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http://www.bioconductor.org/packages/2.12/data/annotation/html/FDb.UCS C.snp137common.hg19.html, http://www.bioconductor.org/packages/2.13/data/annotation/html/FDb.UCS C.snp135common.hg19.html , or http://www.bioconductor.org/packages/release/data/annotation/html/SNPl ocs.Hsapiens.dbSNP.20120608.html may be handy. The first two can simply be overlapped, but are 'common' (MAF > 0.01) SNPs only. If you want all of the SNPs that have been submitted to dbSNP, you need the SNPlocs package. The UCSC snp13[5|7]common packages are compiled from newer builds of dbSNP than the manifest, which had some bizarre inclusions (SNPs which are > 1bp 3' to the targeted locus, for example) when we looked. I personally screen out common SNPs that overlap the targeted or extension base, using the most recent build available to me, but that's just my preference. There are arguments to be made for SNPs anywhere from 1 to 49 bases 5' to the target based on melting temperature of the oligos, and there are arguments to be made for genotyping all of your subjects and screening individually for SNPs. Anyways, it is straightforward to dump out the probes that get hit by common SNPs: library(FDb.UCSC.snp137common.hg19) commonSNPs <- features(FDb.UCSC.snp137common.hg19) ## load the data: a SummarizedExperiment is like an eSet, but with a GRanges describing the features my.SE <- readRDS('my.SummarizedExperiment.rds') dimmy.SE) ## [1] 485577 11 ## mask common SNPs that overlap the targeted CpG (or CpH, or SNP) site my.SE.noCpgSNPs <- my.SE[ countOverlapsmy.SE, commonSNPs) < 1, ] dim(my.SE.noCpgSNPs) ## [1] 468211 11 ## retain only CpG probes, and only those that do not overlap a common SNP my.SE.noCpgSnps.onlyCpGs <- my.SE.noCpgSNPs[which(substr(rownames(my.SE.noCpgSNPs),1,2)== 'cg') , ] dim(my.SE.noCpgSnps.onlyCpGs) ## [1] 465130 11 I prefer to work on SummarizedExperiments (hence the .SE), as it makes life a bit easier; it also happens to be the parent class for GenomicMethylSet, GenomicRatioSet, etc. in minfi, so the steps are the same for those. Working on genomic coordinates is (almost?) universally preferable in this respect. YMMV... On Fri, Jul 5, 2013 at 9:31 AM, Victoria Svinti < victoria.svinti@igmm.ed.ac.uk> wrote: > Hi there, > > I decided to post after searching the forums for a few days, in hope that > somebody can point me in the right direction. > > I am analysing a 450k methylation array to look for differentially > methylated sites, and got as far as having normalised data. Various > resources suggest that I need to drop probes with know SNPs residing in the > sequence, microsattelites, those that anneal to multiple genomic locations > etc. > > I have looked into the FDb.InfiniumMethylation.hg19 package (get450k), but > I don't see the annotation regarding SNPs (could be due to my unfamiliarity > with GRanges). I finally have acquired a list of these from the GEO, > Illumina GPL13534, but wonder if it's outdated and if there is a better way > of doing this. > > Does someone know of a good/any tutorial for this workflow? > > Many thanks, > Victoria > > -- > Victoria Svinti > Colon Cancer Genetics Group > MRC Human Genetics Unit, IGMM > University of Edinburgh, Western General Hospital, > Crewe Road, Edinburgh, EH4 2XU > > > > The University of Edinburgh is a charitable body, registered in > Scotland, with registration number SC005336. > > _______________________________________________ > Bioconductor mailing list > Bioconductor@r-project.org > https://stat.ethz.ch/mailman/listinfo/bioconductor > Search the archives: > http://news.gmane.org/gmane.science.biology.informatics.conductor > > -- *A model is a lie that helps you see the truth.* * * Howard Skipper<http: cancerres.aacrjournals.org="" content="" 31="" 9="" 1173.full.pdf=""> [[alternative HTML version deleted]]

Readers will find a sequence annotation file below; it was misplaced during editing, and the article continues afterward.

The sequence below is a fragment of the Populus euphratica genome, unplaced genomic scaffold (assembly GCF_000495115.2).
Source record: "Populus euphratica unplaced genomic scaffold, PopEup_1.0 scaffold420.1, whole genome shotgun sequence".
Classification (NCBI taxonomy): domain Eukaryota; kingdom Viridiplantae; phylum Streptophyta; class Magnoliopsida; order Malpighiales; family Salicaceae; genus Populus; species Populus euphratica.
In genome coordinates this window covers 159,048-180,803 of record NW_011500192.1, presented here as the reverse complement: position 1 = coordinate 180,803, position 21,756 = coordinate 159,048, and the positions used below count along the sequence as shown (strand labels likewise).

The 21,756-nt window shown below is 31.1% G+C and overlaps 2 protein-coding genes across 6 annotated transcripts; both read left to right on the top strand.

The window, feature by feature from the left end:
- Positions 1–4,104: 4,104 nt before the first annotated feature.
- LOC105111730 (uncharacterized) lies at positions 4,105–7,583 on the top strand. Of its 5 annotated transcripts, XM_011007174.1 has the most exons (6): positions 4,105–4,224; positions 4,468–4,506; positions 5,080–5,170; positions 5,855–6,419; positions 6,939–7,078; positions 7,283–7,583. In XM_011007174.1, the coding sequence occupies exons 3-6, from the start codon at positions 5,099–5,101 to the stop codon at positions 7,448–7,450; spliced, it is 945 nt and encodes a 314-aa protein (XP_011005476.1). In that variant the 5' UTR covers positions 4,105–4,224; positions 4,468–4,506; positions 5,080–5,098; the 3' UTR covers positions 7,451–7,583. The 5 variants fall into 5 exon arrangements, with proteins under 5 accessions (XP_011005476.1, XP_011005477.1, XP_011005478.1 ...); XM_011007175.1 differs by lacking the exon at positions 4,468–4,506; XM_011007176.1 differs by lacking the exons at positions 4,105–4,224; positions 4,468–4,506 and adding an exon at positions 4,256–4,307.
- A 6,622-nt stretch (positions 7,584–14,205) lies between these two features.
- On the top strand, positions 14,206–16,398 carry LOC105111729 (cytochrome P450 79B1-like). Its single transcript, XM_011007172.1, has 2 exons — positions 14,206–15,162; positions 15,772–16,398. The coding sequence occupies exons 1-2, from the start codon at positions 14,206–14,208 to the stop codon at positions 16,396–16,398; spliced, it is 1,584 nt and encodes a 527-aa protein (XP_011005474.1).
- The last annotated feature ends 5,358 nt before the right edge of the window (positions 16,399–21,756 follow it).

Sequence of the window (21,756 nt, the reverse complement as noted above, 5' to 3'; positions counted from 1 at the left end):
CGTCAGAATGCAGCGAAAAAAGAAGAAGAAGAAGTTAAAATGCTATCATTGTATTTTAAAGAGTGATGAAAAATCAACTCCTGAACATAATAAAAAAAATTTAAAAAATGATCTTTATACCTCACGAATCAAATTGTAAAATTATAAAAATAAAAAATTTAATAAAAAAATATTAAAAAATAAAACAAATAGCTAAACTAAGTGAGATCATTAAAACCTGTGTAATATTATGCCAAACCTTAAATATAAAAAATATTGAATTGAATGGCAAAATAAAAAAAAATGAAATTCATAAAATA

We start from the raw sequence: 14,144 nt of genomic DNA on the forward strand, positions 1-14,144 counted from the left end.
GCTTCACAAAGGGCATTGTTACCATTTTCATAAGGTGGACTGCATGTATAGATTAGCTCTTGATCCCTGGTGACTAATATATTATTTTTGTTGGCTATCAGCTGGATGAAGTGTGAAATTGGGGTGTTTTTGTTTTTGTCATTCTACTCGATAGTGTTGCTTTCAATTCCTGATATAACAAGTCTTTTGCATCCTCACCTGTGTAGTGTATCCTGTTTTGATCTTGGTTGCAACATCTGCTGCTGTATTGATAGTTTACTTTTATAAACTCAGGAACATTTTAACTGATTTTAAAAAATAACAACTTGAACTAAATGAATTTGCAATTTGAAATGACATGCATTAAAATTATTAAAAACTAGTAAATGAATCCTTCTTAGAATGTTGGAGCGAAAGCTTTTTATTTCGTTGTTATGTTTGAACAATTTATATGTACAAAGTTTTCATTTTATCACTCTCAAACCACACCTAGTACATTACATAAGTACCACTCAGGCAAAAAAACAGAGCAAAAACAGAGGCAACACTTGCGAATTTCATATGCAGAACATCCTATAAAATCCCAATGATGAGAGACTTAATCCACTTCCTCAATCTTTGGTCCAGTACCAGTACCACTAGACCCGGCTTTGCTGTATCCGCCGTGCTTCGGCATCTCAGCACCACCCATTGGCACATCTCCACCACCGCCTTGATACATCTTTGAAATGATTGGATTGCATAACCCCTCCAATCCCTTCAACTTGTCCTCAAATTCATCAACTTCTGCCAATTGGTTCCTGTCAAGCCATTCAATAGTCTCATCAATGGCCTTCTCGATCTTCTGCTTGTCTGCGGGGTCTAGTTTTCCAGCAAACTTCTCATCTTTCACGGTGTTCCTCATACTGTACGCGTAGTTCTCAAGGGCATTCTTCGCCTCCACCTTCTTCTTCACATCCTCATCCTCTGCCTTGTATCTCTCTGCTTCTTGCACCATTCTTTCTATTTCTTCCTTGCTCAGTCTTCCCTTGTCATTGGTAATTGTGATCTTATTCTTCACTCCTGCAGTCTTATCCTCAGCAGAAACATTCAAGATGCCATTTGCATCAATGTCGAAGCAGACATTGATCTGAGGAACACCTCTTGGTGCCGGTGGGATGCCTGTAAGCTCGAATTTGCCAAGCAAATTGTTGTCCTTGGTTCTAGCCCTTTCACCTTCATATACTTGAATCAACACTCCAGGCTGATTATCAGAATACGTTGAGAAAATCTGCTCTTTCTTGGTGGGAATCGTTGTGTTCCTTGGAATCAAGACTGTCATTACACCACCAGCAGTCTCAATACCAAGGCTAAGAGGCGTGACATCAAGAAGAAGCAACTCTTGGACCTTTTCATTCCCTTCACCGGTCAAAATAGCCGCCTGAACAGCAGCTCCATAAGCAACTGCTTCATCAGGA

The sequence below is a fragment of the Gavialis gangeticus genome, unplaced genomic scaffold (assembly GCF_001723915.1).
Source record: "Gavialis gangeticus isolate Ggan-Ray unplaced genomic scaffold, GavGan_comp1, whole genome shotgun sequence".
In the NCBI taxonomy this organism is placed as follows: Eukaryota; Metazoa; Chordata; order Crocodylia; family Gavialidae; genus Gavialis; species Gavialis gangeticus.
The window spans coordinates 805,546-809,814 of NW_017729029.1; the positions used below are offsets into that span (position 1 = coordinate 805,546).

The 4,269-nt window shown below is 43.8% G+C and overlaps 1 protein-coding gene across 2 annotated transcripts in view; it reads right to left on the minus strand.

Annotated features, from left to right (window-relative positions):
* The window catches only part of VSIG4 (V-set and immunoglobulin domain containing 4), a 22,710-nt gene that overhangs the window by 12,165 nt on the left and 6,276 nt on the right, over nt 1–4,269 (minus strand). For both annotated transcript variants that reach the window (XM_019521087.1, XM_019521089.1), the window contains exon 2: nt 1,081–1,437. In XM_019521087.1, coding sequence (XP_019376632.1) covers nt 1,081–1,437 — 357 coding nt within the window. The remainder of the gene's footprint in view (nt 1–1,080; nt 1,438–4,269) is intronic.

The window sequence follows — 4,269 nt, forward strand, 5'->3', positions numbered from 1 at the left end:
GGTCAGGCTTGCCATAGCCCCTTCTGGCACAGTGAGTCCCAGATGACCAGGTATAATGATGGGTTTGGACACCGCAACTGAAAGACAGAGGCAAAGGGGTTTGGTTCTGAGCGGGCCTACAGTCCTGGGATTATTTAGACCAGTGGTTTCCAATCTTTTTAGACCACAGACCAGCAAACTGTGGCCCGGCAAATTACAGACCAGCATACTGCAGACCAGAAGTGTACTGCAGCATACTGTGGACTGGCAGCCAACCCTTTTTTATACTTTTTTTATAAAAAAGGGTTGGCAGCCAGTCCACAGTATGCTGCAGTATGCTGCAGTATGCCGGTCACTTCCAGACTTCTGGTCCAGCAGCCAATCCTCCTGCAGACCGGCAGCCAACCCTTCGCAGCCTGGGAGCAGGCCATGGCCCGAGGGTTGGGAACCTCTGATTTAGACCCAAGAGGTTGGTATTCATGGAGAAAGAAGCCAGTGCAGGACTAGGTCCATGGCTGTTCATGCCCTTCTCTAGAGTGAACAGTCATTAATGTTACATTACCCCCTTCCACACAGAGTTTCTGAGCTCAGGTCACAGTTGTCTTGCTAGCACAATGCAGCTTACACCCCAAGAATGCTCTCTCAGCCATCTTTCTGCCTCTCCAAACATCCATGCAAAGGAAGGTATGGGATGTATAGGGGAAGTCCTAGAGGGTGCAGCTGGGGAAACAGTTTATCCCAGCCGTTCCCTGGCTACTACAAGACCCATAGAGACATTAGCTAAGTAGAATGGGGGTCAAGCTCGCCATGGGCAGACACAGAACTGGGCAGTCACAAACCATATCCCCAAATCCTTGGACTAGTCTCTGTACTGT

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> I'm working with methyLumiM or MethyLumiSet objects, is there a way to convert them to a SummarizedExperiment object? If you are using a recent version of 'methylumi' (2.7.5 is ideal), you can coerce them: my.SE <- as(my.MethyLumiSet, 'SummarizedExperiment') You can also coerce them to minfi-style data structures if you wish: my.RGChannelSet <- as(my.MethyLumiSet, 'RGChannelSet') ## only works if you have all of the output from a methylumIDAT() run my.gmSet <- mapToGenome(my.MethyLumiSet) ## gmSet is a subclass of SummarizedExperiment and essentially behaves the same The coercion functions deserve better documentation than what I've currently written; I'll add some as soon as I have a chance. > Should I only be looking at probes in CpGs? That depends a great deal on your experimental design. If you care about non-CpG methylation, you should look at the ch probes too. The rs (SNP) probes can also be helpful in some circumstances, such as matching against SNP arrays, exome sequences, etc. but it does not make sense to include those in your methylation analysis directly (i.e., don't run tests on SNPs or CpG SNPs!). This latter point has come about in regards to minfi's default summarization functions, which (IMHO) are more elegant than those in methylumi, but on occasion surprising to the user. In my opinion, the most sensible processing pipeline would/will combine minfi and illuminaio's speed with the existing methylumi defaults for background processing and SNP probe handling, emitting a SummarizedExperiment-based container for downstream genomic analysis. GenomicMethylSet and GenomicRatioSet are both subclasses of SummarizedExperiment, so the latter problem is long since solved. The former problem is not so much a problem as an issue of time to write small code patches. > How do I go about finding probes that map to repetitive regions, RepeatMasker is a useful tool for this. I will ask if we can't make the TCGA hm450/hm27 masks public, since (after internal discussion) sensible defaults for probe masking were arrived at, and some computationally obnoxious bits are now water under the bridge for TCGA. > or map to multiple regions in the genome? For this, you need to use either the probe sequence (including degenerate probes, for Infinium II designs) or the forward design target and align the probes. BowTie, BWA, or Rsubread, for example, can handle this task if you just write out the probe sequences as a FASTA file. However, it's not necessarily a good use of your time; other groups have already done this, e.g. http://www.epigeneticsandchromatin.com/content/6/1/4, aka http://www.ncbi.nlm.nih.gov/geo/query/acc.cgi?acc=GPL16304 Additional FDb-style or minfi-style annotation packages would be a more sensible method to represent the above additions, and in fact both might be trivial enough for me to do them in the near future (I would like to update FDb.InfiniumMethylation.hg19, and I'd like to become more familiar with the guts of minfi-style annotation packages, in the event those are a better choice for future development). > Do I use the resulting SummarisedExperiment object, or the get450k() in FDb.InfiniumMethylation.hg19, or ..? Either will work, since get450k() is used by setAs('MethyLumiSet', 'SummarizedExperiment') to map the probes. Likewise, all of the previously mentioned approaches work for minfi's GenomicMethylSet and GenomicRatioSet classes. Kasper was receptive to input regarding the downstream representation of minfi results as SummarizedExperiments, which is a big help in methylation array analysis. (You can represent RRBS, eRRBS, WGBS, or RNAseq results as SummarizedExperiments, too, which makes integration much easier) The important part, IMHO, is that you get all of the power of the GenomicRanges infrastructure for "free" when you go this route. > found your previous posts on using the GPL13534 helpful, though it seems like things changed since then. Not so much, but the FDb packages attempt to automate some of the irritations related to using GPL entries. The latter are still a good starting point for in-house annotations, transforming GEO datasets into SummarizedExperiment/GenomicMethylSet/GenomicRatioSet objects, or any number of other manipulations (e.g. turning existing expression data into SummarizedExperiments, mapping against RNAseq data, ...). My only real concern is the veracity of some of the annotations, whether it be the target assembly, the symbols (Illumina's GPL entries have a smattering of "Excel genes", as one of my coworkers discovered one day), or their provenance. If you can verify the sequence target(s) and the resulting coordinates in a given genomic assembly, most of the remaining annotations are trivially accomplished using GenomicRanges, Biostrings, VariantAnnotation, and the like. Plus then you know where they came from! It's not an issue of mistrusting vendors, so much as it is an issue of "doveryai no proveryai" -- trust, but verify. That way, there there are no nasty surprises. This is also why I include a script to rebuild the packages from the manifest coordinates (using GEOquery!), verifying the target sequence mappings along the way, in the FDb.InfiniumMethylation packages. Similarly, for the snp135common and snp137common packages, the manipulations required to turn UCSC's curiously-indexed SNP results into SINGLE nucleotide hits (!) are included in inst/build/. I don't expect anyone else to trust me without verification, either. Best, --t On Sat, Jul 6, 2013 at 2:22 AM, Victoria Svinti < victoria.svinti@igmm.ed.ac.uk> wrote: > Hi Tim, > > Thank you for the very helpful pointers. > > I have some other questions remaining ... > > I'm working with methyLumiM or MethyLumiSet objects, is there a way to > convert them to a SummarizedExperiment object? > > Should I only be looking at probes in CpGs? > > How do I go about finding probes that map to repetitive regions, or map to > multiple regions in the genome? Do I use the resulting SummarisedExperiment > object, or the get450k() in FDb.InfiniumMethylation.hg19, or ..? > > Sorry for all the questions, hopefully this would be useful to other > people in the future. I found your previous posts on using the GPL13534 > helpful, though it seems like things changed since then. > > Thanks again, > Victoria > > > -- > *Victoria Svinti* > Colon Cancer Genetics Group > MRC Human Genetics Unit, IGMM > University of Edinburgh, Western General Hospital, > Crewe Road, Edinburgh, EH4 2XU > > > > On 5 Jul 2013, at 23:57, "Tim Triche, Jr." <tim.triche@gmail.com> wrote: > > > http://www.bioconductor.org/packages/2.12/data/annotation/html/FDb.U CSC.snp137common.hg19.html, > > http://www.bioconductor.org/packages/2.13/data/annotation/html/FDb.U CSC.snp135common.hg19.html > , > or > http://www.bioconductor.org/packages/release/data/annotation/html/SN Plocs.Hsapiens.dbSNP.20120608.html may > be handy. The first two can simply be overlapped, but are 'common' (MAF > > 0.01) SNPs only. If you want all of the SNPs that have been submitted to > dbSNP, you need the SNPlocs package. > > The UCSC snp13[5|7]common packages are compiled from newer builds of dbSNP > than the manifest, which had some bizarre inclusions (SNPs which are > 1bp > 3' to the targeted locus, for example) when we looked. I personally screen > out common SNPs that overlap the targeted or extension base, using the most > recent build available to me, but that's just my preference. There are > arguments to be made for SNPs anywhere from 1 to 49 bases 5' to the target > based on melting temperature of the oligos, and there are arguments to be > made for genotyping all of your subjects and screening individually for > SNPs. > > Anyways, it is straightforward to dump out the probes that get hit by > common SNPs: > > library(FDb.UCSC.snp137common.hg19) > commonSNPs <- features(FDb.UCSC.snp137common.hg19) > > ## load the data: a SummarizedExperiment is like an eSet, but with a > GRanges describing the features > my.SE <- readRDS('my.SummarizedExperiment.rds') > dimmy.SE) > ## [1] 485577 11 > > ## mask common SNPs that overlap the targeted CpG (or CpH, or SNP) site > my.SE.noCpgSNPs <- my.SE[ countOverlapsmy.SE, commonSNPs) < 1, ] > dim(my.SE.noCpgSNPs) > ## [1] 468211 11 > > ## retain only CpG probes, and only those that do not overlap a common SNP > my.SE.noCpgSnps.onlyCpGs > <- my.SE.noCpgSNPs[which(substr(rownames(my.SE.noCpgSNPs),1,2)== 'cg') , ] > dim(my.SE.noCpgSnps.onlyCpGs) > ## [1] 465130 11 > > I prefer to work on SummarizedExperiments (hence the .SE), as it makes > life a bit easier; it also happens to be the parent class for > GenomicMethylSet, GenomicRatioSet, etc. in minfi, so the steps are the same > for those. Working on genomic coordinates is (almost?) universally > preferable in this respect. > > YMMV... > > > > > On Fri, Jul 5, 2013 at 9:31 AM, Victoria Svinti < > victoria.svinti@igmm.ed.ac.uk> wrote: > >> Hi there, >> >> I decided to post after searching the forums for a few days, in hope that >> somebody can point me in the right direction. >> >> I am analysing a 450k methylation array to look for differentially >> methylated sites, and got as far as having normalised data. Various >> resources suggest that I need to drop probes with know SNPs residing in the >> sequence, microsattelites, those that anneal to multiple genomic locations >> etc. >> >> I have looked into the FDb.InfiniumMethylation.hg19 package (get450k), >> but I don't see the annotation regarding SNPs (could be due to my >> unfamiliarity with GRanges). I finally have acquired a list of these from >> the GEO, Illumina GPL13534, but wonder if it's outdated and if there is a >> better way of doing this. >> >> Does someone know of a good/any tutorial for this workflow? >> >> Many thanks, >> Victoria >> >> -- >> Victoria Svinti >> Colon Cancer Genetics Group >> MRC Human Genetics Unit, IGMM >> University of Edinburgh, Western General Hospital, >> Crewe Road, Edinburgh, EH4 2XU >> >> >> >> The University of Edinburgh is a charitable body, registered in >> Scotland, with registration number SC005336. >> >> _______________________________________________ >> Bioconductor mailing list >> Bioconductor@r-project.org >> https://stat.ethz.ch/mailman/listinfo/bioconductor >> Search the archives: >> http://news.gmane.org/gmane.science.biology.informatics.conductor >> >> > > > -- > *A model is a lie that helps you see the truth.* > * > * > Howard Skipper<http: cancerres.aacrjournals.org="" content="" 31="" 9="" 1173.full.pdf=""> > > > > The University of Edinburgh is a charitable body, registered in > Scotland, with registration number SC005336. > > -- *A model is a lie that helps you see the truth.* * * Howard Skipper<http: cancerres.aacrjournals.org="" content="" 31="" 9="" 1173.full.pdf=""> [[alternative HTML version deleted]]